The Mesozoic and Cenozoic deformations of the North Qiangtang terrane reflect a portion of the collisional tectonics of the Tethys Ocean, involving Late Triassic, Early Cretaceous and Cenozoic intraplate structures of shallow to superficial tectonic levels. The structural mapping of the Permian–Triassic structural layer indicates that the Mesozoic structural style is dominated by Early Cretaceous horizontal contractional deformations characterized by NW–SE-trending thrust faults and flexural-slip folds. These folds and thrusts were superimposed on Late Triassic buckle folds. Structural analysis of deformations of the Neogene and Quaternary sedimentary layers indicates that there was an obvious transition in the Cenozoic tectonic evolution of the North Qiangtang terrane, which can be divided into two deformation stages. In episode I (50–40 to 18 Ma), the crust experienced large-scale north–south horizontal shortening and vertical thickening shown by buckle folds and thrust faults. In episode II (18 Ma–present day), east–west passive extension formed conjugate strike-slip fault systems and pull-apart basins. During episode II, the Qiangtang basin was extruded eastwards, and a number of superficial north–south-trending buckle folds were formed.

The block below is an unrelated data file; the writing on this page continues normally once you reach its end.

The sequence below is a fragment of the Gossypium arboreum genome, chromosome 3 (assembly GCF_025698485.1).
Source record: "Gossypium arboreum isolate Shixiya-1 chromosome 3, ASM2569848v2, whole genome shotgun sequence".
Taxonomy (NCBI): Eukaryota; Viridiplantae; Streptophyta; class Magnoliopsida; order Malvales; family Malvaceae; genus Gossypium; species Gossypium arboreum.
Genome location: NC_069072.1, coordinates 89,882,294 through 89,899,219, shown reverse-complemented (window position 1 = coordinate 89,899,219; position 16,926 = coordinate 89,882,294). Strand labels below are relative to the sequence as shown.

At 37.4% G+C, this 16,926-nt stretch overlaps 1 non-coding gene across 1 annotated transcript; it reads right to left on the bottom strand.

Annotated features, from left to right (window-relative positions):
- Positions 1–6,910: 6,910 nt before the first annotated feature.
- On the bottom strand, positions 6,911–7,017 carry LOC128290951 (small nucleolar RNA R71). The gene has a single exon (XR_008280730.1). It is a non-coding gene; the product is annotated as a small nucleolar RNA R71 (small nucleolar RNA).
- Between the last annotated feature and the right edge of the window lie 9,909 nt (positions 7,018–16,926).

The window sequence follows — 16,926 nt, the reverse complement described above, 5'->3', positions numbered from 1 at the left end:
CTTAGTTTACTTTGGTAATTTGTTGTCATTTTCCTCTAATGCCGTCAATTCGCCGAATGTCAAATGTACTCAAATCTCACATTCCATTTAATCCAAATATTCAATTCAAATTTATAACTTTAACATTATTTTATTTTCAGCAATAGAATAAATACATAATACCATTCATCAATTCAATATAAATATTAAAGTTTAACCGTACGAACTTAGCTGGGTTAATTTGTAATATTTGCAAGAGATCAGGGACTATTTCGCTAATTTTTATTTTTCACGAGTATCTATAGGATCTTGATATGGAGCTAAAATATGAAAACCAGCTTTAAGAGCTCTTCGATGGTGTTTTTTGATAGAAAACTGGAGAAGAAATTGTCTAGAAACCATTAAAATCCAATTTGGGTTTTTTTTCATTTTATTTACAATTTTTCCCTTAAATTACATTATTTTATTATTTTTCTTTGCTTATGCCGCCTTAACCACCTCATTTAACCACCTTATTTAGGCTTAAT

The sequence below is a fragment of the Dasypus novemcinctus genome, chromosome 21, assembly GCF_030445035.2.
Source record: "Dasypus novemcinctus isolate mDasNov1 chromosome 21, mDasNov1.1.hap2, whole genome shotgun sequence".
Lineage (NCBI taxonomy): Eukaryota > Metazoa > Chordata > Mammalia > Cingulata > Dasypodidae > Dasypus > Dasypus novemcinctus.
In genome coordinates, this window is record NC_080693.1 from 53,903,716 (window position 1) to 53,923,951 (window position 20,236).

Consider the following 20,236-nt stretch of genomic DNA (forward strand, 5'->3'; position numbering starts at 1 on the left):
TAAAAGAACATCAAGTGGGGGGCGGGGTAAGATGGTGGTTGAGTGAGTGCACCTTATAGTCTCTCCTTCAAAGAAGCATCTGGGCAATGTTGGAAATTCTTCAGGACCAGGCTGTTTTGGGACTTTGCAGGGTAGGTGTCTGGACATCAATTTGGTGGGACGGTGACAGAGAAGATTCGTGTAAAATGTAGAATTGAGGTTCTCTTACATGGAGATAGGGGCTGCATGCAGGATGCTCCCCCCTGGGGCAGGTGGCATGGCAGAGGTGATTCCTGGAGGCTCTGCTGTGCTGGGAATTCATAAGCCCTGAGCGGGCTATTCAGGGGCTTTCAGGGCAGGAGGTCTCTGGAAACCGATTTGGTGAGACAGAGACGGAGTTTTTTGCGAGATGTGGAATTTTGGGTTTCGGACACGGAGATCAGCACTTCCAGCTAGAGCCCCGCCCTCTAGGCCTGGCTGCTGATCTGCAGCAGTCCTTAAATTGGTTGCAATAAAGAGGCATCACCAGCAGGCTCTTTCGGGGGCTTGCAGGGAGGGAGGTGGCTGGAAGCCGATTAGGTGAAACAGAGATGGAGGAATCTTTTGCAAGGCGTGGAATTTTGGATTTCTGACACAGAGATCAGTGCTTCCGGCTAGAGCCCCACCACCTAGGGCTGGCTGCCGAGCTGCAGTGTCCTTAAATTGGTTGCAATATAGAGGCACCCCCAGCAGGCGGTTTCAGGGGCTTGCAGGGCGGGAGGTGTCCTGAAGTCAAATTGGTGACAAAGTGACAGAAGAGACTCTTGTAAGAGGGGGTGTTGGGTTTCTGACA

Supplementary material is available at http://www.geolsoc.org.uk/SUP18787.